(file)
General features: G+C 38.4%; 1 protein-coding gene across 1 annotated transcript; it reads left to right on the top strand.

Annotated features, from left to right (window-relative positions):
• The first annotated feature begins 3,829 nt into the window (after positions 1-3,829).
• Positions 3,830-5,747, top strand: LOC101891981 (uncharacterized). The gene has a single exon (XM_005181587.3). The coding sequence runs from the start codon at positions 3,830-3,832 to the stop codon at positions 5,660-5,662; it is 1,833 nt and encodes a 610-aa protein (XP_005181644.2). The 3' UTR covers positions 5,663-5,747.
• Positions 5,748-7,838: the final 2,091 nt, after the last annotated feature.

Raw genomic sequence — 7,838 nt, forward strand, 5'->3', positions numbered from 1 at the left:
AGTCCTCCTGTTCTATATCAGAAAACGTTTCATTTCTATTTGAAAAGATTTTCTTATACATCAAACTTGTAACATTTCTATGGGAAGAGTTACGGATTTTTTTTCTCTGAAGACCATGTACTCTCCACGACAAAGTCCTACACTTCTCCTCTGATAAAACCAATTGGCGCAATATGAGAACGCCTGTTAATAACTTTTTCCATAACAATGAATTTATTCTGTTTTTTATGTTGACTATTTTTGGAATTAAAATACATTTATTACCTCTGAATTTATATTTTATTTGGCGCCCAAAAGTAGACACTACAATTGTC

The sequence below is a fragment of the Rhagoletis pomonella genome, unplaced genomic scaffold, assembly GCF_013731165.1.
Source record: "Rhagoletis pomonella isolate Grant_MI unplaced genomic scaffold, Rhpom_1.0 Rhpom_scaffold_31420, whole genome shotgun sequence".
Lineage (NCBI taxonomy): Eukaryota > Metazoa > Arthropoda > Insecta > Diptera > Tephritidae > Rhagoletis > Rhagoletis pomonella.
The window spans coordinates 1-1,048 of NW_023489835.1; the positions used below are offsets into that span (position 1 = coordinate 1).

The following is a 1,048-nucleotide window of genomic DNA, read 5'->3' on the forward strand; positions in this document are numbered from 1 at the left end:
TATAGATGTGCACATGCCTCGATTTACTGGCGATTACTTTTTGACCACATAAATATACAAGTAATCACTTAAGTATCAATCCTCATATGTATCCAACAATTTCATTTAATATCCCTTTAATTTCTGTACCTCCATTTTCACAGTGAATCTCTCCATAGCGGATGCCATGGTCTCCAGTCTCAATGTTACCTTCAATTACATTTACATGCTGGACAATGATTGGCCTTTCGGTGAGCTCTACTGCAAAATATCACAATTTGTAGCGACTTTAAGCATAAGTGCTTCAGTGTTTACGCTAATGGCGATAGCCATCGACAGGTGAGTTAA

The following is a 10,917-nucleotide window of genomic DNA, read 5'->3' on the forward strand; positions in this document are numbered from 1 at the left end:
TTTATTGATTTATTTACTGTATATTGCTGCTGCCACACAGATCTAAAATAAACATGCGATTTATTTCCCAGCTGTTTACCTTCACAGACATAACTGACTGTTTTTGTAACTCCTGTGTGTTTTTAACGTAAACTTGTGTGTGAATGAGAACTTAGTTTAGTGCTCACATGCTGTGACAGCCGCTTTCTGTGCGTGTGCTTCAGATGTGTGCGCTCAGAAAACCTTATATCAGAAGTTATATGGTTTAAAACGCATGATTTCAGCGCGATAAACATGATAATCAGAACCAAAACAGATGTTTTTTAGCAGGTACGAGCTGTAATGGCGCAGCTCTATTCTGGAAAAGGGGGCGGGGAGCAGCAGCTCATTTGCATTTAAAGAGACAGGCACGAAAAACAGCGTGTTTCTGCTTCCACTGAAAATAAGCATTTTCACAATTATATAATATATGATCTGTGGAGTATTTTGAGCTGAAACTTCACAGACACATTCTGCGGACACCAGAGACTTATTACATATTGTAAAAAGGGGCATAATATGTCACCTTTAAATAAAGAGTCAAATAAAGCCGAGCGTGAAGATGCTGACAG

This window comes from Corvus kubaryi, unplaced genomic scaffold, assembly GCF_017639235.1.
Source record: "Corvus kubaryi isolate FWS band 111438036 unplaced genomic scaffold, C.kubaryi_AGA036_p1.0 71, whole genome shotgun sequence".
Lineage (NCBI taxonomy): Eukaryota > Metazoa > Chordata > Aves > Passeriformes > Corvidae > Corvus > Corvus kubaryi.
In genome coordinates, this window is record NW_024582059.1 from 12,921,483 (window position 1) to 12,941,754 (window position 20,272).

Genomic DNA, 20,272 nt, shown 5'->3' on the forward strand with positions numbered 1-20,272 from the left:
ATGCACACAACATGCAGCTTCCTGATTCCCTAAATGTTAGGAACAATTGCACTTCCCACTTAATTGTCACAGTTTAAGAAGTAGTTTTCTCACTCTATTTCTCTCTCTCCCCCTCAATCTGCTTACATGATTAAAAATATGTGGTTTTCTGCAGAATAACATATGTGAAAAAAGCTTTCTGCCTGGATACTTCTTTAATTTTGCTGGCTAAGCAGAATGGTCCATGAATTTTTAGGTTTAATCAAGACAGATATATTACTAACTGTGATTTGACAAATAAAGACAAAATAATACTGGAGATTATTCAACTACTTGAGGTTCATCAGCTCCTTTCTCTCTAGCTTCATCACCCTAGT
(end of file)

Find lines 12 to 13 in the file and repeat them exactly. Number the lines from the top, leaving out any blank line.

The following is a 1,048-nucleotide window of genomic DNA, read 5'->3' on the forward strand; positions in this document are numbered from 1 at the left end:
TATAGATGTGCACATGCCTCGATTTACTGGCGATTACTTTTTGACCACATAAATATACAAGTAATCACTTAAGTATCAATCCTCATATGTATCCAACAATTTCATTTAATATCCCTTTAATTTCTGTACCTCCATTTTCACAGTGAATCTCTCCATAGCGGATGCCATGGTCTCCAGTCTCAATGTTACCTTCAATTACATTTACATGCTGGACAATGATTGGCCTTTCGGTGAGCTCTACTGCAAAATATCACAATTTGTAGCGACTTTAAGCATAAGTGCTTCAGTGTTTACGCTAATGGCGATAGCCATCGACAGGTGAGTTAA